Introduction

In August 2004, at the North American Anarchist Convergence in Athens, Ohio, I participated in a panel discussing the topic of nonviolence versus violence. Predictably, the discussion turned into an unproductive and competitive debate. I had hoped that each panelist would be given a substantial amount of time to speak in order to present our ideas in depth and to limit the likely alternative of a back-and-forth volley of clichéd arguments. But the facilitator, who was also a conference organizer, and on top of that a panelist, decided against this approach.

Because of the hegemony advocates of nonviolence exert, criticisms of nonviolence are excluded from the major periodicals, alternative media, and other forums accessed by anti-authoritarians.[1] Nonviolence is maintained as an article of faith, and as a key to full inclusion within the movement. Anti-authoritarians and anti-capitalists who suggest or practice militancy suddenly find themselves abandoned by the same pacifists they’ve just marched with at the latest protest. Once isolated, militants lose access to resources, and they lose protection from being scapegoated by the media or criminalized by the government. Within these dynamics caused by the knee-jerk isolation of those who do not conform to nonviolence, there is no possibility for a healthy or critical discourse to evaluate our chosen strategies.

In my experience, most people who are becoming involved with radical movements have never heard good arguments, or even bad ones, against nonviolence. This is true even when they already know a great deal about other movement issues. Instead, they tend to be acquainted with the aura of taboo that shrouds militants; to have internalized the fear and disdain the corporate media reserve for people willing to actually fight against capitalism and the state; and to have confused the isolation imposed on militants with some self-imposed isolation that must be inherent in militancy. Most proponents of nonviolence with whom I have discussed these issues, and these have been many, approached the conversation like it was a foregone conclusion that the use of violence in social movements was both wrong and self-defeating (at least if it occurred anywhere within 1,000 miles of them). On the contrary, there are a great many solid arguments against nonviolence that pacifists have simply failed to answer in their literature.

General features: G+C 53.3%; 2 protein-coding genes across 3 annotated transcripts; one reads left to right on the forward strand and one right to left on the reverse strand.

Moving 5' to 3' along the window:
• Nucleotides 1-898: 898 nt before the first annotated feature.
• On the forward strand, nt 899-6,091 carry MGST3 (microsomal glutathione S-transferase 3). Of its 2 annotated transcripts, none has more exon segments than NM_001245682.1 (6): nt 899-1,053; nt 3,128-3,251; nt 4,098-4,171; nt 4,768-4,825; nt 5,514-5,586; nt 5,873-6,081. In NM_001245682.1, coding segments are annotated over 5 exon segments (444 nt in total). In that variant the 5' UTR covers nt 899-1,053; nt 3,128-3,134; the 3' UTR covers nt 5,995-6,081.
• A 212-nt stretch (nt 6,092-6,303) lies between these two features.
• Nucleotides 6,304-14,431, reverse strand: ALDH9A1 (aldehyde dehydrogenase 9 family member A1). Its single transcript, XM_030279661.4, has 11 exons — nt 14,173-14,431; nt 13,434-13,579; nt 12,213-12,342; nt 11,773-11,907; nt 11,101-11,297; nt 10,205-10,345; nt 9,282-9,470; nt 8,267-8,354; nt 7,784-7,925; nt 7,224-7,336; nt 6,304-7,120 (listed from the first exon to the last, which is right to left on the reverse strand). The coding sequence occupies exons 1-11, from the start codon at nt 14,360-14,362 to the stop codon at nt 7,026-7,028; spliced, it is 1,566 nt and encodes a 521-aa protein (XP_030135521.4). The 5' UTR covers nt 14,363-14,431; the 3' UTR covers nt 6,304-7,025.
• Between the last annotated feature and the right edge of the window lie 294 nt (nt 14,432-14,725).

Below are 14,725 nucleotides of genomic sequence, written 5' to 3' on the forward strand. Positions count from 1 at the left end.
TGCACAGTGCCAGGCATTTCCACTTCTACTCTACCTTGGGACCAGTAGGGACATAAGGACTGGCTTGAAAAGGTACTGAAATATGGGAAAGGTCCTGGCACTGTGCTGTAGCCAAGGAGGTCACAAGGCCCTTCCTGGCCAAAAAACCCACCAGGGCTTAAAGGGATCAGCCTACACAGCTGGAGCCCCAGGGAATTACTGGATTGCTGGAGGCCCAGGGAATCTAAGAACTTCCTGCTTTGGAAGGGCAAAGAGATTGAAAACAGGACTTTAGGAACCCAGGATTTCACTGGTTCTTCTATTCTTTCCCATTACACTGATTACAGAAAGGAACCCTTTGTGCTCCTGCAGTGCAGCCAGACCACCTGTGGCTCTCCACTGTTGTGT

This book will show that nonviolence, in its current manifestations, is based on falsified histories of struggle. It has implicit and explicit connections to white people’s manipulations of the struggles of people of color. Its methods are wrapped in authoritarian dynamics, and its results are harnessed to meet government objectives over popular objectives. It masks and even encourages patriarchal assumptions and power dynamics. Its strategic options invariably lead to dead ends. And its practitioners delude themselves on a number of key points.